To investigate how visual cues are integrated into a navigational strategy for homing in the Australian sleepy lizard (Tiliqua rugosa), lizards were displaced beyond their home range, either with full access to visual cues or with no access to visual cues during the displacement. Homeward orientation was significantly worse when lizards were denied visual cues during the displacement than when they were not. However when lizards were displaced with their field of view restricted to the sky, their homeward orientation was equally as good as that of lizards displaced with no visual restriction. These experiments suggest that sleepy lizards use celestial cues to determine the compass bearing of the outward journey, and reverse this bearing to orient in the homeward direction (course reversal). In a subsequent experiment, lizards oriented randomly with respect to home when the parietal eye was entirely covered with a patch during the displacement and return, while control lizards fitted with a sham parietal eye patch were well oriented towards home. In both groups, the lateral eyes were unobstructed and had complete access to visual cues including celestial cues and landmarks. These results suggest that the parietal eye plays a highly significant role in sleepy lizard homing, perhaps mediating a sky polarization compass sense.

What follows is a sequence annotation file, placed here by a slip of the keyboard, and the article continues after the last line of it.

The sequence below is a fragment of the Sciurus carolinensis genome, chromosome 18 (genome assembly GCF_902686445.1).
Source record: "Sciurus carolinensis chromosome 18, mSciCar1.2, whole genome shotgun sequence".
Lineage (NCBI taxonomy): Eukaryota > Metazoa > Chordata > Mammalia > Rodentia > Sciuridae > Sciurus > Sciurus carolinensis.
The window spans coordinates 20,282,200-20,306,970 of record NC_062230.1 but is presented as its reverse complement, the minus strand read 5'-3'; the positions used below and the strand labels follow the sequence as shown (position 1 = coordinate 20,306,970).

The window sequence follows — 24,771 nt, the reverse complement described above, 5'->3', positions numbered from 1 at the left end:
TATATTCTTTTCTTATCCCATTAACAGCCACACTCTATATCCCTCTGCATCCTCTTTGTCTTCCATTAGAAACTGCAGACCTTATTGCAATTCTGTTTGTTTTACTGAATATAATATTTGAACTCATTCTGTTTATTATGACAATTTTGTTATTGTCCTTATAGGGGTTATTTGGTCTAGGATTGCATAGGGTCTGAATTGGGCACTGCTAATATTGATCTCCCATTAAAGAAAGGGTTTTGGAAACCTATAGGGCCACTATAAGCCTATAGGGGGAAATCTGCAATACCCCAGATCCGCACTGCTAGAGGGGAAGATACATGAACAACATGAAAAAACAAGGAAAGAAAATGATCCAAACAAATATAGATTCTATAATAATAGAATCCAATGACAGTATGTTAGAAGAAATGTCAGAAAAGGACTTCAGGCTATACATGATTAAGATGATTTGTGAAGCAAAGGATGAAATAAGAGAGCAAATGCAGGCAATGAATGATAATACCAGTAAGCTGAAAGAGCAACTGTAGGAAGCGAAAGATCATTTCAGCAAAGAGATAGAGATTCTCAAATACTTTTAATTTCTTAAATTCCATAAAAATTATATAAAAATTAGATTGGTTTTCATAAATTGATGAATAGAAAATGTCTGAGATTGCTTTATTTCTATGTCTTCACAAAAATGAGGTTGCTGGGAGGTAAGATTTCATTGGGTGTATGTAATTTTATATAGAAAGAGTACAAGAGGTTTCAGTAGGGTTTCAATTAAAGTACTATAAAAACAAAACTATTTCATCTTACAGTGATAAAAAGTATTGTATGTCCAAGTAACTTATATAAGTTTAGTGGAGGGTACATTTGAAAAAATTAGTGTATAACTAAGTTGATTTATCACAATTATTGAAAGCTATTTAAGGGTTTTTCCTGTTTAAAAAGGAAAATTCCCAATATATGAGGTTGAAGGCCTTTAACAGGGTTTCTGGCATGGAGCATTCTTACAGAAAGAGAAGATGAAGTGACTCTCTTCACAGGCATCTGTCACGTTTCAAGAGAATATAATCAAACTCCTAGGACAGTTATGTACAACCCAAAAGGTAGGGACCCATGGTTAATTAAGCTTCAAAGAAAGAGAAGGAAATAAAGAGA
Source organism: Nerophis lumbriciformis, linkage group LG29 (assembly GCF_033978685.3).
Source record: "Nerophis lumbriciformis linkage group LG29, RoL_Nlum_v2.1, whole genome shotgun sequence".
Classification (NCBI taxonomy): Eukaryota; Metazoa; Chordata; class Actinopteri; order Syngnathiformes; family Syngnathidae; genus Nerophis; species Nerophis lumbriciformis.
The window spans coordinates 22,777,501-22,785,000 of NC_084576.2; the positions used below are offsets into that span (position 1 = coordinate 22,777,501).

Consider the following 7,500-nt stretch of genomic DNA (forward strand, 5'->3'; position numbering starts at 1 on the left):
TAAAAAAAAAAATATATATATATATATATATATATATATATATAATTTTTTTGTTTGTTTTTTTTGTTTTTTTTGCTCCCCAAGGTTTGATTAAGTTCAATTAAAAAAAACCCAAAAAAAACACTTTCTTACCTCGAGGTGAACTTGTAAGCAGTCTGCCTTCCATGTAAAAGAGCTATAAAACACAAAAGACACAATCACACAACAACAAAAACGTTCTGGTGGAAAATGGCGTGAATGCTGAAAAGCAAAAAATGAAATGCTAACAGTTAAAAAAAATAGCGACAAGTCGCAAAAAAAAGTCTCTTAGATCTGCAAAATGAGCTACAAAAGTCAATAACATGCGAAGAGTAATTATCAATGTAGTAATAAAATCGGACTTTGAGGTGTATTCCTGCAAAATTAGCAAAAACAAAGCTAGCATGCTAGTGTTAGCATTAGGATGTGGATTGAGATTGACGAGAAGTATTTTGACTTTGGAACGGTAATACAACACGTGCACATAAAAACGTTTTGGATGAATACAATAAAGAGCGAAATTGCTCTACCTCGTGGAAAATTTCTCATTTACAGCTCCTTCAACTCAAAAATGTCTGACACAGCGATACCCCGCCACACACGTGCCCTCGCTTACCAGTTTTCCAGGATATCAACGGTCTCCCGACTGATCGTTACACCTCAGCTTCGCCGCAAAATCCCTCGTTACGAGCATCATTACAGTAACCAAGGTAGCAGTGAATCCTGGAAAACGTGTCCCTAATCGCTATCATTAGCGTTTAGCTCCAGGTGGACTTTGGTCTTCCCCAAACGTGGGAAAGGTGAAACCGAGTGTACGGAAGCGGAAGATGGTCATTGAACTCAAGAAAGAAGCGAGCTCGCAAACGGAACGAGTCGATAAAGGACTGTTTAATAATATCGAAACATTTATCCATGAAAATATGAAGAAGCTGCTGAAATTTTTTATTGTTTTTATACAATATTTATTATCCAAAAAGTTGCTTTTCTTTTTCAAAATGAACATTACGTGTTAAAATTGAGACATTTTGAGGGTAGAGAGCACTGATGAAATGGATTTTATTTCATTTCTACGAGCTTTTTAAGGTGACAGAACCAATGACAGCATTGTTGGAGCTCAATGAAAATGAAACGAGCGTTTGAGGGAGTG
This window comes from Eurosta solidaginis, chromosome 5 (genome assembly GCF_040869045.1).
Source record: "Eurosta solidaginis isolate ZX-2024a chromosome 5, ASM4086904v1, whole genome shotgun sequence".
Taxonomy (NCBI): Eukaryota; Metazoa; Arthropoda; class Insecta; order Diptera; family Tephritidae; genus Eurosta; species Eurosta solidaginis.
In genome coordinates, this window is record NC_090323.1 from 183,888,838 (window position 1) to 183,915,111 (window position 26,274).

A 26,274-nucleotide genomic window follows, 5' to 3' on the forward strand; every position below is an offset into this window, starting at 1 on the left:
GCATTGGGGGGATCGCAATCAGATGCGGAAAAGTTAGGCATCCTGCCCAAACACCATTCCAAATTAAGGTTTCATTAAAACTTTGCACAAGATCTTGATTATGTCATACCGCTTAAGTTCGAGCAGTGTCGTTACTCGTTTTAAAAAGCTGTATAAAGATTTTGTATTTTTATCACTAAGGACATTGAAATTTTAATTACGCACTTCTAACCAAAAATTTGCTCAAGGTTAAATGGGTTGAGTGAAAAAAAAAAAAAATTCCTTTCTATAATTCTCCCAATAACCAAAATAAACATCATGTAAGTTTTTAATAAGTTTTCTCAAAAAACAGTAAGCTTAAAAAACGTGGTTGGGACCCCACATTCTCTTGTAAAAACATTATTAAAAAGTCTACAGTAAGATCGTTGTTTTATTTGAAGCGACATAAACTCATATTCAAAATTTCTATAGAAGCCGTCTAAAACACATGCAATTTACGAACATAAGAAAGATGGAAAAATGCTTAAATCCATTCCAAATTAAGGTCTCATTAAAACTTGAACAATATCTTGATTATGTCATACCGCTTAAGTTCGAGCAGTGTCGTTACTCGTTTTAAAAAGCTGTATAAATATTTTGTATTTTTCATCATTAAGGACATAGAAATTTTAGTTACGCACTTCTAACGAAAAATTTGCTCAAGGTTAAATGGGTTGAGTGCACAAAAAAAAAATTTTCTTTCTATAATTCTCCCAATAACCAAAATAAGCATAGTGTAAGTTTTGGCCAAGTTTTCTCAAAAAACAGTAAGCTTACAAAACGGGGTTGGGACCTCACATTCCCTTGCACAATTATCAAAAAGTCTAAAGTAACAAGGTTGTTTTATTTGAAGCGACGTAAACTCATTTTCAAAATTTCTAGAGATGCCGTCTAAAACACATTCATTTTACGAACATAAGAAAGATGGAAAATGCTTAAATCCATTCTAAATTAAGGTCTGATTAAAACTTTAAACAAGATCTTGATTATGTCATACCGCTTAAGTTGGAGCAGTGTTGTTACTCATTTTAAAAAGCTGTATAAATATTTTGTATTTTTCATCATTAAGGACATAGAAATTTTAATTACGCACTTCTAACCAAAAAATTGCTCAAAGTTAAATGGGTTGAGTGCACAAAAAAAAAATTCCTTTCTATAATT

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Freake, M.J. Homing behaviour in the sleepy lizard (Tiliqua rugosa): the role of visual cues and the parietal eye. Behav Ecol Sociobiol 50, 563–569 (2001). https://doi.org/10.1007/s002650100387